Zahra was appointed Head of CIMA South Africa on 2 July 2012 and during her tenure at CIMA, student numbers and market share grew substantially as well as the recognition of management accounting amongst stakeholders in the corporate, government and tertiary sectors of the South African market. In addition to driving the long term country strategy for South Africa, Zahra was also responsible for overseeing growth in Botswana and Namibia and aligning the country growth targets at both regional and international level. Zahra has had experience of promoting the King Code of governance in South Africa.
In her role as CEO of CSIA, Zahra is responsible for coordinating the execution of the strategic goals and plans of the CSIA and driving both growth and strategy across the globe. Her role will be instrumental in ensuring that the unique skills set of corporate secretaries and governance professionals across the world are showcased.
Zahra brings a wealth of knowledge in strategy and business management and an understanding of the role of the professional body in developing people and promoting the recognition of specialist skills. She intends to apply her skills and experience to drive growth in the membership, recognition of the role of the corporate secretary and governance professional and better co-operation amongst the national associations of corporate secretaries.
Greetings to you all and may I take this opportunity to wish everbody a successful 2016.
I would also like to extend a warm welcome to the new representatives from our member countries and hope that you will enjoy being part of CSIA and that together, as a team, we can make a difference to the corporate world.
We can do this by ensuring that Corporate Secretaries are fully trained to handle the changes which are taking place in the world today, particularly with regard to Corporate Governance, Risk Compliance and Management. The articles in our Global Governance Voice magazine will continue to focus on this arena of competence.
I would also like to extend a warm welcome to Paul Davis, who is the Commercial Director of Ninehills Media Limited. In November 2015, CSIA and Ninehills entered into an Association Management Services Agreement. Paul has many years of experience in the B2B media industry in Hong Kong and across Asia, and with his expertise in digital media we are certain that we will communicate with our various stakeholders in a manner that not only elevates CSIA in the eyes of our current members and sponsors, but will hopefully attract other countries to become members and get additional sponsors on board.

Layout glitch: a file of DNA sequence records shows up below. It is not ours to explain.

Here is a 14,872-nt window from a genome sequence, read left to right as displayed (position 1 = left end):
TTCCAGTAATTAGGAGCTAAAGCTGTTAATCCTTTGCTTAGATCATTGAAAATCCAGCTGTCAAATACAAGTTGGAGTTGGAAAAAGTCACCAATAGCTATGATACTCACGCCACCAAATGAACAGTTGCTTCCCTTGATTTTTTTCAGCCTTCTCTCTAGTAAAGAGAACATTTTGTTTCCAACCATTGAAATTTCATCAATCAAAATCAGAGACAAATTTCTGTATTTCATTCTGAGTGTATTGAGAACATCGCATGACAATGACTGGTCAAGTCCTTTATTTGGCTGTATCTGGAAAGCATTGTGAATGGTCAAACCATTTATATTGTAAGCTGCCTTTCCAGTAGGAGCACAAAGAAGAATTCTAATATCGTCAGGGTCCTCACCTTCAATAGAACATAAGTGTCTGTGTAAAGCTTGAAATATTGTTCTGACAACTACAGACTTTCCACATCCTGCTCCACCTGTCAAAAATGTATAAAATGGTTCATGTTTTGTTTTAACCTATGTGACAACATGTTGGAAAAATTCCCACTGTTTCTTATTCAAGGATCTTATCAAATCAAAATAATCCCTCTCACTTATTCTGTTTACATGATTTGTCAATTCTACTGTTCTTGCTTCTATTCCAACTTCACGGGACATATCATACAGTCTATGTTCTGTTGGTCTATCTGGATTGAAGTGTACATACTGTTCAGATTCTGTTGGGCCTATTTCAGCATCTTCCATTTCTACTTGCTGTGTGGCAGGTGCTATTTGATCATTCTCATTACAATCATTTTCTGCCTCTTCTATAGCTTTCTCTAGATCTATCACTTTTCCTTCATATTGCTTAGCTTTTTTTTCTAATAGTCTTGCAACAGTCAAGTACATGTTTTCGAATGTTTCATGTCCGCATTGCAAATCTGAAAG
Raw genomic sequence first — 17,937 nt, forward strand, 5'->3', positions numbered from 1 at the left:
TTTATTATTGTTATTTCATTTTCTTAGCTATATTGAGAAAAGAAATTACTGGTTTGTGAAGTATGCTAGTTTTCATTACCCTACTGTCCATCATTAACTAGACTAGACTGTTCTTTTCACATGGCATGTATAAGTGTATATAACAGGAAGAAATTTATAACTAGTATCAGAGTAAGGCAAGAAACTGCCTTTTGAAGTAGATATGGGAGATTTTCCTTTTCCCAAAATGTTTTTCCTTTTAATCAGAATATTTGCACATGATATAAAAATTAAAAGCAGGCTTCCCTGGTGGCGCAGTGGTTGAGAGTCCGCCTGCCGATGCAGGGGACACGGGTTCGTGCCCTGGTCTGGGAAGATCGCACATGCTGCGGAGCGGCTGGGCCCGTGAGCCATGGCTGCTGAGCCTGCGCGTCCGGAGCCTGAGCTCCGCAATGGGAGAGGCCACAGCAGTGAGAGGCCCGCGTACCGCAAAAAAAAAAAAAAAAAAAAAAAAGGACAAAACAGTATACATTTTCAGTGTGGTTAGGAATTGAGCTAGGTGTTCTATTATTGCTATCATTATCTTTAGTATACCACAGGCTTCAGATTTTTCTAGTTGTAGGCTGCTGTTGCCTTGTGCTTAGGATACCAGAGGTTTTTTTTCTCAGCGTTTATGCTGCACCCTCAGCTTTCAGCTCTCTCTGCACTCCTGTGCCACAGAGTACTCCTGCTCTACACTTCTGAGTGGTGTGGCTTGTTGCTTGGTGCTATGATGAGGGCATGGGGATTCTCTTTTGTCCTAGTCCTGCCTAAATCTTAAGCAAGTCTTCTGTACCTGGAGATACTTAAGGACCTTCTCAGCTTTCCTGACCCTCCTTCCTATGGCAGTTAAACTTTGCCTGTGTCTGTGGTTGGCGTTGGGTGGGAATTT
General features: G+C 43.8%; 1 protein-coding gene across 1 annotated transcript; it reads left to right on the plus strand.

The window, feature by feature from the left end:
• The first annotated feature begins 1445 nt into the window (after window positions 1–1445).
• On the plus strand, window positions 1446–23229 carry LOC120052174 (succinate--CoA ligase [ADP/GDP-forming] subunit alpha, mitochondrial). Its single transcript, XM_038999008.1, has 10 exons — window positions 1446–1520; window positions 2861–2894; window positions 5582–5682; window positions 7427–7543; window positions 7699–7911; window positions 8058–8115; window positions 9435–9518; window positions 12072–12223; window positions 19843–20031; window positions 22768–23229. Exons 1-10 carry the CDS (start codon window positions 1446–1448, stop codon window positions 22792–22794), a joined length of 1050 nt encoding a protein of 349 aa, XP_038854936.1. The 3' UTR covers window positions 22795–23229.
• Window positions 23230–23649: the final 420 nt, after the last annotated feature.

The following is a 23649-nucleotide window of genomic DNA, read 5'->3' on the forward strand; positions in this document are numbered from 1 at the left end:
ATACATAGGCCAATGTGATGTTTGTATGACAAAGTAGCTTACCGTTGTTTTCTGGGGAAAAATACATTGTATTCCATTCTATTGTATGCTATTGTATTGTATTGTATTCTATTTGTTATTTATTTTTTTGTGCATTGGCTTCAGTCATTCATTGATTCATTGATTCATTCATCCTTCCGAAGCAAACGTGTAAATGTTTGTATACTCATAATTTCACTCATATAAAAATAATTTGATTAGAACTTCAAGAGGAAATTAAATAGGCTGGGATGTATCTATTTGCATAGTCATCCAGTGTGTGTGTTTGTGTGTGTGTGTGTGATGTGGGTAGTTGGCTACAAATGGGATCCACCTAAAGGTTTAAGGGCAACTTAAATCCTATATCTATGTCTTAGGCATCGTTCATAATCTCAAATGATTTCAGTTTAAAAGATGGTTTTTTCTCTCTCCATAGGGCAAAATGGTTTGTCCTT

However, as I have already mentioned, this can only happen if we all support this Association of ours. Contact with other country members will help us all to benefit from how and what they have done and are doing in their respective areas to promote our ideals. We cannot let this wealth of expertise go to waste.
CSIA is recognised by the Organisation for Economic Co-operation and Development as the Global voice of corporate secretaries and governance professionals, and are the only organisation representing the corporate point of view on global governance issues today. This is a level of excellence which we need to guard jealously.
In closing I would like to express my sincere thanks to the EXCO of 2015 for their dedication to the Association and welcome the 2016 EXCO members:
CSIA’s Council meeting took place in Johannesburg on 29 and 30 October 2015 and was combined with an Issuer Forum session on 29 October.
The Issuer Forum is a Computershare sponsored forum for South African issuers: it is a multi-disciplinary assembly for professionals to stay up-to-date with matters affecting company secretarial practice and for networking within corporate and public sectors.
The specific objectives of the forum are:
In the spirit of these objectives, it was regarded as an ideal opportunity of sharing international practices and trends with South African issuers through an experienced and extremely knowledgeable international panel discussion.
The panel discussion was facilitated by Carina Wessels (Past Chartered Secretaries Southern Africa and CSIA President) and consisted of:
A variety of topical issues were dealt with and a summary of some are included below:
The session concluded with a presentation by Etienne Nel on the anticipated introduction of a second exchange in South Africa.
All attendees had emphasised the wonderful learning and networking opportunity and thanked CSIA for the enlightening panel discussion.
A special word of thanks to our sponsor, Computershare, for not only making the Issuer Forum possible, but also sponsoring the first part of the CSIA Council meeting. Computershare has been a long-standing international sponsor and partner and CSIA looks forward to continuing a mutually beneficial relationship with them.
Photos from the forum can be found HERE.